November 18, 2020
As of July 2020, almost 4.57 billion people use the internet. That number is predicted to grow to 7.5 billion by 2030 – almost 90% of the world’s population. Driven by the rise of IoT (the Internet of Things) and 5G technology, projections show that the global Wi-Fi home router market will grow by over 4.4% every year from 2017-2025.
However, the ever-increasing worldwide demand for broadband routers comes at an environmental cost. In this blog, we’ll explore why broadband providers have a growing waste challenge on their hands, and how smart Wi-Fi troubleshooting tools can help.
Electronic consumer goods leave a large carbon footprint. Not just from the energy it takes to power them, but from the manufacturing process as well. 30% of the world’s greenhouse gas emissions come from turning metal ores and fossil fuels into cars, washing machines, and other devices that we use every day.
Broadband routers are no different. Building each new router is an energy-intensive process, and they contain components that can have a substantial impact on the environment if they aren’t recovered and recycled. This includes mainboards, plastic chassis, and LEDs.
Then there are the ecological effects of supply chains to consider. Routers are often manufactured abroad and need to be shipped over, then delivered to warehouses and homes via domestic freight. The carbon impact of this can be enormous – shipping vessels create between 2-3% of the world’s total greenhouse gas emissions.
Despite the environmental cost of making and distributing routers, millions are thrown away every year. They end up in landfills when they could be recycled or refurbished for further use. To reduce their carbon footprint, broadband providers need to find ways to keep this waste to a minimum. This sounds simple in theory, but operational challenges make the reality more complicated.
Ideally, broadband providers should only issue new routers to customers as a last resort when the old router is no longer functional. But when an unhappy customer contacts the call center with an issue that the agent struggles to identify, sending out a replacement router is seen as a quick and easy way to keep the customer happy.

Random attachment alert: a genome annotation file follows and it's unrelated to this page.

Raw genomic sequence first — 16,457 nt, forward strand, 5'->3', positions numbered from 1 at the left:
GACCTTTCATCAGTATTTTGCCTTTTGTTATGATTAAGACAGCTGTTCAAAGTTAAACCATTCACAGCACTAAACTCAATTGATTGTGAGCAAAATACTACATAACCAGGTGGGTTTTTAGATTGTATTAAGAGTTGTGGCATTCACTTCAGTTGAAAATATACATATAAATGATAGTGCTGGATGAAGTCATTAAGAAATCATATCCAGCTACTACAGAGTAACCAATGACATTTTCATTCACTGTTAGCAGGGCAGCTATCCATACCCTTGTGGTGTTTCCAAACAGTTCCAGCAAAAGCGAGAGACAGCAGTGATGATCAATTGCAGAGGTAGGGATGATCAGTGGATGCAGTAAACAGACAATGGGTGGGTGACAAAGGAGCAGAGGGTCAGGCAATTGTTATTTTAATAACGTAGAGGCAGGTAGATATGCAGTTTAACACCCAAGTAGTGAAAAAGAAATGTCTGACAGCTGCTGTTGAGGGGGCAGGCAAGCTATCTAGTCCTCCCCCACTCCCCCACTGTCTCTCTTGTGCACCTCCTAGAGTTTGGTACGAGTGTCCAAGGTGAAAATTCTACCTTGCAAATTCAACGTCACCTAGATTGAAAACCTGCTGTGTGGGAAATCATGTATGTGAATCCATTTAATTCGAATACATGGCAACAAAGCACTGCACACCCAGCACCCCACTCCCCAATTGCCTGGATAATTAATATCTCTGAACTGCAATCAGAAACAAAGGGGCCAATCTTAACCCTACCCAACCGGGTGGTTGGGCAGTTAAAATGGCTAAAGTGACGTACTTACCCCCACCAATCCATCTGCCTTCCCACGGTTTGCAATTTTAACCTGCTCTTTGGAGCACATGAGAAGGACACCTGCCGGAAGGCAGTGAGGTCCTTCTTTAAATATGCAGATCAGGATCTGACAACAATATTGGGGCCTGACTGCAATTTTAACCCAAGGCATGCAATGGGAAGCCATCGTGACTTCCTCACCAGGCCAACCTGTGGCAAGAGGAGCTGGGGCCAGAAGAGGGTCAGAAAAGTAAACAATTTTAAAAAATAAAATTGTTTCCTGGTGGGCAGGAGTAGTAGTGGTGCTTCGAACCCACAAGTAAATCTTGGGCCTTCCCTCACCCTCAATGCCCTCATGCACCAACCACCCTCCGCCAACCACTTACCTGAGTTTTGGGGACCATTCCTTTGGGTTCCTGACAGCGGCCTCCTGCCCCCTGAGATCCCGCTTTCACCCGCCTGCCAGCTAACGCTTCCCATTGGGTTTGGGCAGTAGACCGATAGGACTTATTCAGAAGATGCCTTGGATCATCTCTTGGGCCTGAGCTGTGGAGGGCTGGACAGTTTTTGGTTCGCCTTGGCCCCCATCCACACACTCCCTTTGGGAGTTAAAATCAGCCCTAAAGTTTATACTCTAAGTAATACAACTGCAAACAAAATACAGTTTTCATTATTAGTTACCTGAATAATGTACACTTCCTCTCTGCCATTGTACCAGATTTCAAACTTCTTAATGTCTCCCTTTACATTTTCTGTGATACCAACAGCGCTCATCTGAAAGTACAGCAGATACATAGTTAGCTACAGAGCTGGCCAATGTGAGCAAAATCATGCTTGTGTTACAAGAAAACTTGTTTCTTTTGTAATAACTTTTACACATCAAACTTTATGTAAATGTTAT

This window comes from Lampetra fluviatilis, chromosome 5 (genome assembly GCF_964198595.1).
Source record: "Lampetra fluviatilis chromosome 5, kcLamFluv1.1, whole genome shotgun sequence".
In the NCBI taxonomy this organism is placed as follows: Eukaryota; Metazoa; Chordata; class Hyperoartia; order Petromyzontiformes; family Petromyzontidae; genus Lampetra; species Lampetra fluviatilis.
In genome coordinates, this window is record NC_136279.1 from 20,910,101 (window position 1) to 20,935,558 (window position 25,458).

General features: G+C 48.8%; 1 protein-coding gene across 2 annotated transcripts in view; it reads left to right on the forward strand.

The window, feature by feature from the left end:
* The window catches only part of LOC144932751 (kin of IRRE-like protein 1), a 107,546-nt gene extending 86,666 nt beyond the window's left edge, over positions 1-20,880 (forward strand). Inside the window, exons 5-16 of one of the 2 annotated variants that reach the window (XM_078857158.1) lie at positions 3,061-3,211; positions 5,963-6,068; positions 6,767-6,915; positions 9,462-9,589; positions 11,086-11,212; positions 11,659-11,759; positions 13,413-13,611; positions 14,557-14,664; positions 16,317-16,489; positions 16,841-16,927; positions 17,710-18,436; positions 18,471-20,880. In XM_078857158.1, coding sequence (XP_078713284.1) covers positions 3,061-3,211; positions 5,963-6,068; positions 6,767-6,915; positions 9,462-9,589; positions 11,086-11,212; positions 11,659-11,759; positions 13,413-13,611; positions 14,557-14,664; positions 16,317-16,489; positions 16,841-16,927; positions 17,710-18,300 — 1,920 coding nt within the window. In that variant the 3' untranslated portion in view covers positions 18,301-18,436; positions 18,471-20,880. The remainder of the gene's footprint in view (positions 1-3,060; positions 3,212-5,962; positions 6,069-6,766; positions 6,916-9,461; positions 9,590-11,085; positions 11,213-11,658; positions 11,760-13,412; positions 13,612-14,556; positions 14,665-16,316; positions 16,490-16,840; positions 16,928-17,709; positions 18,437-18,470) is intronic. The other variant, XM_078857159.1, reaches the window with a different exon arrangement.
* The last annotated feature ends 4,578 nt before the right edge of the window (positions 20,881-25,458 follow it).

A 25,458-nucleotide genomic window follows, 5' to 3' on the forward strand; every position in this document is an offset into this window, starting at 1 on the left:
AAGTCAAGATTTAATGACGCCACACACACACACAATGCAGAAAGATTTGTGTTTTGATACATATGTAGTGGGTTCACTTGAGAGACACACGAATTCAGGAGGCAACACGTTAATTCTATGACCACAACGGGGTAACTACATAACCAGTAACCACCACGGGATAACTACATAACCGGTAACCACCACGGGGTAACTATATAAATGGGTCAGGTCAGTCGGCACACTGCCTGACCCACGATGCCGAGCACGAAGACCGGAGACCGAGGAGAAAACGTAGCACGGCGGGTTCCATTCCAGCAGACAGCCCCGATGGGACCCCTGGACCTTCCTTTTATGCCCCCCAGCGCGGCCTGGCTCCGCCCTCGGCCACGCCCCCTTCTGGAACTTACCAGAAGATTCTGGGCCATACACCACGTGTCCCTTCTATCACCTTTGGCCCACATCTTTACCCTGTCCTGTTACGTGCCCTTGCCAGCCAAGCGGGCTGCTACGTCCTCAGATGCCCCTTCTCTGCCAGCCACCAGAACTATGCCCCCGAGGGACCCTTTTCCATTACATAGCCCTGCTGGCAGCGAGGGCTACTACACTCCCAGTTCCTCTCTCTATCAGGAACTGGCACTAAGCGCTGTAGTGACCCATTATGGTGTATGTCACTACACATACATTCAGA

However, if the problem doesn’t lie with the router, which is often the case, sending out a new one fails to resolve it. This makes the customer even more frustrated, and a perfectly functional router has gone to waste. What’s more, many broadband providers don’t ask for the router back, and there’s no guarantee that the customer will return it or dispose of it responsibly.
Of course, there are broadband providers who do ask, or even actively incentivize, customers to return routers. For instance, Plusnet encourages customers to either return equipment for re-use or find their local electrical recycling center. BT has even started charging customers who don’t send equipment back after they’ve stopped using it. But reclaimed ‘no fault found’ routers end up collecting in large numbers at warehouses, with providers unsure of what to do with them.
This is a problem that needs to be tackled at the source. If broadband providers want to improve their sustainability, they need to minimize the number of new routers sent out to customers who have equipment that can be easily repaired or isn’t faulty at all. This is where advanced Wi-Fi troubleshooting tools can help.
Next-gen remote and self-service support tools make solving issues simpler for both customers and support agents. These tools empower customers to troubleshoot common issues themselves with automated wi-fi diagnostics, rather than contacting support and being issued with a new device they don’t need.
Even if the customer does contact a call center, agents can use remote tools to offer more effective direct support. Communication is often a key barrier on these calls – if the agent can’t fully understand the issue that an agitated customer is trying to articulate, then they’re more likely to send out a new router as a catch-all solution. But with media sharing capabilities, agents can see exactly what the customer sees on the router and identify the problem much more easily – if there is one at all.
If both customers and agents are better equipped to resolve technical problems, you reduce the number of unnecessary replacement routers that are sent out. This means fewer units need to be manufactured, lowering the associated environmental costs.
By reducing the number of routers made, you also reduce the need to transport and deliver them across large distances, which means lower carbon emissions. Remote tools also help decrease emissions – when agents can support customers remotely, they don’t have to be physically sent round to fix issues, resulting in fewer truck rolls.
Like all businesses, every broadband provider impacts the environment. And they have a responsibility to minimize that impact as much as possible.
The ecological impact of broadband routers might not be immediately obvious. But every functional or recyclable router that ends up in a landfill contributes to global e-waste. This is an issue that will only become more pressing as internet usage grows over the coming years.
By making it easy to resolve issues with smart support tools, providers can ensure people get as much life as possible out of their equipment and help make the world a less wasteful, more sustainable place.
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